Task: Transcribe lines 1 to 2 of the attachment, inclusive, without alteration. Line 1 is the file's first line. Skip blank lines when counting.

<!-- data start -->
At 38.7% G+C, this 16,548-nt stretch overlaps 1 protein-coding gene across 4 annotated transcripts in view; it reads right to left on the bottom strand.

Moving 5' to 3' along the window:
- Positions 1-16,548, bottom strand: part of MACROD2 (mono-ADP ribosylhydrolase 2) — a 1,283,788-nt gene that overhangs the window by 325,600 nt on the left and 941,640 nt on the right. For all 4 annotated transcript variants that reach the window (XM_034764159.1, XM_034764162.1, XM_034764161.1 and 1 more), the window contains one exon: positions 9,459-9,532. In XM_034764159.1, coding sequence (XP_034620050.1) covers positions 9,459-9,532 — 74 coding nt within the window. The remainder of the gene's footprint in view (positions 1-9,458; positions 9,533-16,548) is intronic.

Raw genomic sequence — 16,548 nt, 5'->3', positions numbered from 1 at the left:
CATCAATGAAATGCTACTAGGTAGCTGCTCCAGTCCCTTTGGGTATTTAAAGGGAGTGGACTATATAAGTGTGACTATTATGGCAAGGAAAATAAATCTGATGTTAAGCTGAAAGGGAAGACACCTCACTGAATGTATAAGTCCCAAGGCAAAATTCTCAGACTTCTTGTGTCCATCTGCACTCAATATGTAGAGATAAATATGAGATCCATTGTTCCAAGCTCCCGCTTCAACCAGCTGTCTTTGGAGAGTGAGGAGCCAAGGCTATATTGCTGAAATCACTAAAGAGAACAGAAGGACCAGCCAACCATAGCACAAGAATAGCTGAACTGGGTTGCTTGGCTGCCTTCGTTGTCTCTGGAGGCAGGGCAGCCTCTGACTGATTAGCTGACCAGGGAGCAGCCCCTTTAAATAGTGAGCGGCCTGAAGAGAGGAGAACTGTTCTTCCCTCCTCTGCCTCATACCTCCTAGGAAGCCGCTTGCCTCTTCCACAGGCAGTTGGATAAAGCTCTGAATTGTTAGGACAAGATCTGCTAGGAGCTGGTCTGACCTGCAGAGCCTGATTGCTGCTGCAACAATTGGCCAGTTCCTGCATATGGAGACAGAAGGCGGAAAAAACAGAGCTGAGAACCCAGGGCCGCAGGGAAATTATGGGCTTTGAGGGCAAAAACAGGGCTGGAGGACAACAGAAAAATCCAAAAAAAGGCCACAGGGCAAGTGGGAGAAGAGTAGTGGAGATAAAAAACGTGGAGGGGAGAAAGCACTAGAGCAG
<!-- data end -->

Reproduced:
At 38.7% G+C, this 16,548-nt stretch overlaps 1 protein-coding gene across 4 annotated transcripts in view; it reads right to left on the bottom strand.

Moving 5' to 3' along the window: